‘Captain Marvel’ Blu-Ray Review: A Solid, Uninspired Entry In The Marvel Catalogue
It has become increasingly difficult to review Marvel movies. In the glory days of 2008, one could watch Iron Man and judge it on its merits as a film alone. Over a decade later, however, the story has gotten a bit more complicated. The Marvel Cinematic Universe now includes 23 movies (and counting), and taking any one of them on solely its own terms is now virtually impossible.
With this in mind, Captain Marvel has done very little to differentiate itself from the pack. When it was released in early 2019, Anna Boden and Ryan Fleck‘s entry into the MCU served as something of a palette cleanser for the upcoming Avengers: Endgame, an opportunity to get introduced to Brie Larson‘s Carol Danvers — the missing ingredient in the Avengers’ quest to defeat Thanos once and for all.
Captain Marvel, however, lacks such ambitions of grandeur. It functions as a watchable, amusing, sometimes inspiring but rarely novel origin story for Danvers, one that uses the well-worn Marvel cocktail of A-list actors, simple-minded humor, copious amounts of fan service, and barely-memorable setpieces in an attempt to keep viewers happy. Its risks are few and so are its payoffs.
The film’s plot is absurdly fast-paced and generally convoluted, moving along at just the right pace to keep the viewer’s brow from furrowing over some of its details. Captain Marvel follows Danvers as she attempts to live up to expectations of her mentor Yon-Rogg (played by Jude Law) and stop her planet’s ongoing war with the Skrull, a shapeshifting race familiar to any Marvel fans.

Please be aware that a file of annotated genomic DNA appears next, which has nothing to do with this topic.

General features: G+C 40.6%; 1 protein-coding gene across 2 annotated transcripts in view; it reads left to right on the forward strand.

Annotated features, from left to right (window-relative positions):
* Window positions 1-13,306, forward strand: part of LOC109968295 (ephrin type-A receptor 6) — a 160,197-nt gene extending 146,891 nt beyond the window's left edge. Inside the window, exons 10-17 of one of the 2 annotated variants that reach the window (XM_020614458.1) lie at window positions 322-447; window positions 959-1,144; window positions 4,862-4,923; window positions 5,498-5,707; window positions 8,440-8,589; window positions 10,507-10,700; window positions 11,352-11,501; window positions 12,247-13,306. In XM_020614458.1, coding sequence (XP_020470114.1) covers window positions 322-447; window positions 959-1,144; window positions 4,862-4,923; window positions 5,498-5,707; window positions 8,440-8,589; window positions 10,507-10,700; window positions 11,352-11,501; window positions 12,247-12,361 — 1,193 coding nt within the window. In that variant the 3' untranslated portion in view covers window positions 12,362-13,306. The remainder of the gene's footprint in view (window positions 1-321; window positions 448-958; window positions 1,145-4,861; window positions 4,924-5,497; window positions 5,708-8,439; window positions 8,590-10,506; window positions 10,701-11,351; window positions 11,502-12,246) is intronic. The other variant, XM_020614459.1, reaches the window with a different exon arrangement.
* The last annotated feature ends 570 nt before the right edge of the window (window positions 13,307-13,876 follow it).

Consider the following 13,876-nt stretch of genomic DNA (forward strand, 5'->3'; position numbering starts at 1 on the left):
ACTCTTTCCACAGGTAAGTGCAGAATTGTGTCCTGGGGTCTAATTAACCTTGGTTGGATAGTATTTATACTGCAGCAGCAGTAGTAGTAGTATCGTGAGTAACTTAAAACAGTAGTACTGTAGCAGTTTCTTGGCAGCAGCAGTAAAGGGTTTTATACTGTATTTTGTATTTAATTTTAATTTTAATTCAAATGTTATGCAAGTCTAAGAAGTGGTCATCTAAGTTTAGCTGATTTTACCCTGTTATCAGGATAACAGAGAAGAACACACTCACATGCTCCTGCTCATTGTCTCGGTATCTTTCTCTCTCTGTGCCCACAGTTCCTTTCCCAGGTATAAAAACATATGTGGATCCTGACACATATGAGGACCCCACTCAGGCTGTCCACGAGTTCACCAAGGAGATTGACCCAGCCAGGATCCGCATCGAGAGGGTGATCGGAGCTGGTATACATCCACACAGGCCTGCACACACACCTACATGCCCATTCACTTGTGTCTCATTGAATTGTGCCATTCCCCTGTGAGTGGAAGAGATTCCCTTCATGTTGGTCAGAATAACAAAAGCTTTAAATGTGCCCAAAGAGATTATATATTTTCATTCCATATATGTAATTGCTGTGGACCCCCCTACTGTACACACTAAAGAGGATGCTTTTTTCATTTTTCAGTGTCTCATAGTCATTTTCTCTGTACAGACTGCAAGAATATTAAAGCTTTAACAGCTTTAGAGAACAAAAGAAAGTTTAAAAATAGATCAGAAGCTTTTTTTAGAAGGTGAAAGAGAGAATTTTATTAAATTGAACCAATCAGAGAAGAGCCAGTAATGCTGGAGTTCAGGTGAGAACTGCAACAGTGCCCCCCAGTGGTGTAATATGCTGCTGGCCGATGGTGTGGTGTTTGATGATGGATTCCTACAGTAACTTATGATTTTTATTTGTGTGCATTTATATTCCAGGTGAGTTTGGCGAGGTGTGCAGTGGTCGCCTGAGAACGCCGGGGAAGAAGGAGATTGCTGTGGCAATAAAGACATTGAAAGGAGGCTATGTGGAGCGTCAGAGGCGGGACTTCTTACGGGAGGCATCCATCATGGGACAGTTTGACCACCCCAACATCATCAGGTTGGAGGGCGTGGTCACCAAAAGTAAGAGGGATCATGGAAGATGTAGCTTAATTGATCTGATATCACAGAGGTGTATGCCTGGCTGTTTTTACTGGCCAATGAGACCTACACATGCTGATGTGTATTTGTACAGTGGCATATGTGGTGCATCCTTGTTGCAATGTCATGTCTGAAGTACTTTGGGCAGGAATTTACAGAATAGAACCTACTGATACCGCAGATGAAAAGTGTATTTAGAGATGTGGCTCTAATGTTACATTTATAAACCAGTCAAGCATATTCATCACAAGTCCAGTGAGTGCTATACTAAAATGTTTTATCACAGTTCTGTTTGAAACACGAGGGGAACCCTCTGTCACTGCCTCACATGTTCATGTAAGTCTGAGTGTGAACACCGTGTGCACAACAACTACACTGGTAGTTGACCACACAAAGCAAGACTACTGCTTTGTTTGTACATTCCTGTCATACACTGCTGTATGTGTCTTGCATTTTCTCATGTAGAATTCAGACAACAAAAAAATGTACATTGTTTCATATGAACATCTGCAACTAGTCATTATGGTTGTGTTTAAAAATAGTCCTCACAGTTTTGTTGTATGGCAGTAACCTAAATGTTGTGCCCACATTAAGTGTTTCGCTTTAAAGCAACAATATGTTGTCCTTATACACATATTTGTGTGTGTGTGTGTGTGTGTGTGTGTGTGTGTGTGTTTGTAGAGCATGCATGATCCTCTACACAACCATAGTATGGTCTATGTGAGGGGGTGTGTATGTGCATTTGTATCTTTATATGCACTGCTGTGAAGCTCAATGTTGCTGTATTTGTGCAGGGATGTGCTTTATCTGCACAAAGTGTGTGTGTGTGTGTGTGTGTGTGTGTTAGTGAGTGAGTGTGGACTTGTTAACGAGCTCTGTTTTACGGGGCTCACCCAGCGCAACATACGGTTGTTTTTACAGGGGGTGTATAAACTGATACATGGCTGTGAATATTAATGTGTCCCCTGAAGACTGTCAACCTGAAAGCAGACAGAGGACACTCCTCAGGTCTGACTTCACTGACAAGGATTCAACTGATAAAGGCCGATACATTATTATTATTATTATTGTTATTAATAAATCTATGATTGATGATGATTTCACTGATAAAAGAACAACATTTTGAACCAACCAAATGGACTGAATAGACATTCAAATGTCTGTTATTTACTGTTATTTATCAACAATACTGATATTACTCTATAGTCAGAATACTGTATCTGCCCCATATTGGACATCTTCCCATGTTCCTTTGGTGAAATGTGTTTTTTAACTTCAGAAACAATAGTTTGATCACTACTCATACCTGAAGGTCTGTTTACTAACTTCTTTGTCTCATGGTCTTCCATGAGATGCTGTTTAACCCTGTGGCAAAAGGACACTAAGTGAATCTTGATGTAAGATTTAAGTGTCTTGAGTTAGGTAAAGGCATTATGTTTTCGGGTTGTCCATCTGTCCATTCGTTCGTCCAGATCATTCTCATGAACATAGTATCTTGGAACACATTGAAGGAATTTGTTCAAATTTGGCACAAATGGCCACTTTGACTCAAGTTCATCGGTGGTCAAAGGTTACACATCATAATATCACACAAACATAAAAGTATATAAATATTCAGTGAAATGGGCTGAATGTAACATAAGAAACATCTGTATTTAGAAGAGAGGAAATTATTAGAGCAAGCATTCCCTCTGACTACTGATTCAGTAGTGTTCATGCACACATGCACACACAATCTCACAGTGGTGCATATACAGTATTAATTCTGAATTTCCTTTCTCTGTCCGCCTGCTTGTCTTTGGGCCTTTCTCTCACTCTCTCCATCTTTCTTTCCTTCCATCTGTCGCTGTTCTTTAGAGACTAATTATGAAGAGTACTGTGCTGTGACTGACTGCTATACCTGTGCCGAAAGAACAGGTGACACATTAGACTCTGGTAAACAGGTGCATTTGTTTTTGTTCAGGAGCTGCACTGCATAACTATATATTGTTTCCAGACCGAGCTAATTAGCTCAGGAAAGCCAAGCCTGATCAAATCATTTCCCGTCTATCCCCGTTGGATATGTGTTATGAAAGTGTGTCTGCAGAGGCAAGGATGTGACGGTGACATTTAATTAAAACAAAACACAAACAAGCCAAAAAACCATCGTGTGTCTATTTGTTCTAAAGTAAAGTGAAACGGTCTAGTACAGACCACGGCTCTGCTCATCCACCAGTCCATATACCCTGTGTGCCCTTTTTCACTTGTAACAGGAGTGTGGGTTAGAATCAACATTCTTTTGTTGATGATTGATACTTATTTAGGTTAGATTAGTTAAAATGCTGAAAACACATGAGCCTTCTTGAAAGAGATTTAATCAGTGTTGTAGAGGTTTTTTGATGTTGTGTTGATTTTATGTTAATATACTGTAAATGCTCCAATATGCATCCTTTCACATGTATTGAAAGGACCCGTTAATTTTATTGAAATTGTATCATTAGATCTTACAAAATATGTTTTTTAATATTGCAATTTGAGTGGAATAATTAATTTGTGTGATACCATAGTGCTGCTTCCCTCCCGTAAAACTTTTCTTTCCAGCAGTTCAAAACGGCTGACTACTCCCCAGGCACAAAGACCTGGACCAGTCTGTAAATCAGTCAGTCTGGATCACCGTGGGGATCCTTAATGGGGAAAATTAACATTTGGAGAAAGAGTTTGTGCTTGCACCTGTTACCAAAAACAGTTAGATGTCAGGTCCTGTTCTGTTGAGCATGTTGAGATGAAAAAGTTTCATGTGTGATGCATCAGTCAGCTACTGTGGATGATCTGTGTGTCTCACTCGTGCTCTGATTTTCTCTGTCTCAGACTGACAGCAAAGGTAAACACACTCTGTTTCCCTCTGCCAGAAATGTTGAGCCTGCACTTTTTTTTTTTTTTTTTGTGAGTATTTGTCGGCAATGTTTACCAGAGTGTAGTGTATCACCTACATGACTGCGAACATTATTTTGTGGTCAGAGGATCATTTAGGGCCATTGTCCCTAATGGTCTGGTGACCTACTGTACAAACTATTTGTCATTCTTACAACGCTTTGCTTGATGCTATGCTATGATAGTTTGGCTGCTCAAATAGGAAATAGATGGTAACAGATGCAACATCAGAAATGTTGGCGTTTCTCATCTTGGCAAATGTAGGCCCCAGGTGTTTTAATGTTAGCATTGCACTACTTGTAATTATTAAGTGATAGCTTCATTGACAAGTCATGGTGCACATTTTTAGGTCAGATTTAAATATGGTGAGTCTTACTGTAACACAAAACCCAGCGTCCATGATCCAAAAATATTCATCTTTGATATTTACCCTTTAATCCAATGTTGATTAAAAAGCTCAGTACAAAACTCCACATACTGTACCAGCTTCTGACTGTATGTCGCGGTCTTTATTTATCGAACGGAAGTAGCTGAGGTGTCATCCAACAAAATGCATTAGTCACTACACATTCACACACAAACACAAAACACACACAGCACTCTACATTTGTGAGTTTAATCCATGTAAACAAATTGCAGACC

What is intended to be a routine mission for Yon-Rogg, Danvers, and company spirals out of control and lands Danvers on Earth, where she is suddenly tasked with both recovering a light-speed engine and collecting elements of her fragmented memory. If that all sounds like a bit much, that’s because it is.
Thankfully, the film’s plotting is populated with a host of (over)qualified actors. Samuel L. Jackson reprises his MCU role as Nick Fury, only this time with a significant amount of digital de-aging. While the animation is not perfect, it does avoid many of the Polar Express—esque lows found in another prominent 2019 feature, The Irishman. Also joining the crew is the perennially under-appreciated Ben Mendelsohn as a Skrull agent and Annette Bening as multiple figures, both of them too complicated and spoiler-y to explain here.
One refreshing change-up to the Marvel formula is the quality of the fight scenes in Captain Marvel. Whereas many of its peers feature super-powered characters battling waves of faceless drones, this movie keeps its violence relatively tight and well-choreographed. The finale, while a tad bit overlong, ensures that all confrontations have at least some level of meaning and are generally accompanied with a satisfying send-off.
The overall engine of the film, as is the case with so many Marvel movies, still leaves much to be desired. Nearly all of the humor is either built around eyeroll-inducing references to the 1990s or with gags simple enough for the movie’s youngest audiences. The moral choices being asked of Danvers are depressingly simple, and the sparse moments of female-focused empowerment the movie includes feel more like bones being thrown to fans than meaningful instances of triumph. If you’ve seen an MCU movie before, very little in Captain Marvel will surprise you.
All of this leads me back to the beginning: Marvel movies are almost impossible to score. One the one hand, they are generally well-plotted, competently-acted, visually engaging, and without any major flaws — in a word, entertaining. On the other hand, they’re wholly unoriginal, uninteresting, and often border on the meaningless. Captain Marvel, along with many of its peers, is more like a top-tier amusement park ride than it is a real movie. Fun? Absolutely, but very little else.
The Blu-ray special features will be of special note to any MCU fan. In addition to deleted scenes and outtakes, short features on Danvers’s “Big Hero Moment,” the origin of Nick Fury, and the design of the Kree and Skrull races are on offer here. Nothing groundbreaking, but interesting tidbits for those invested in the film’s construction.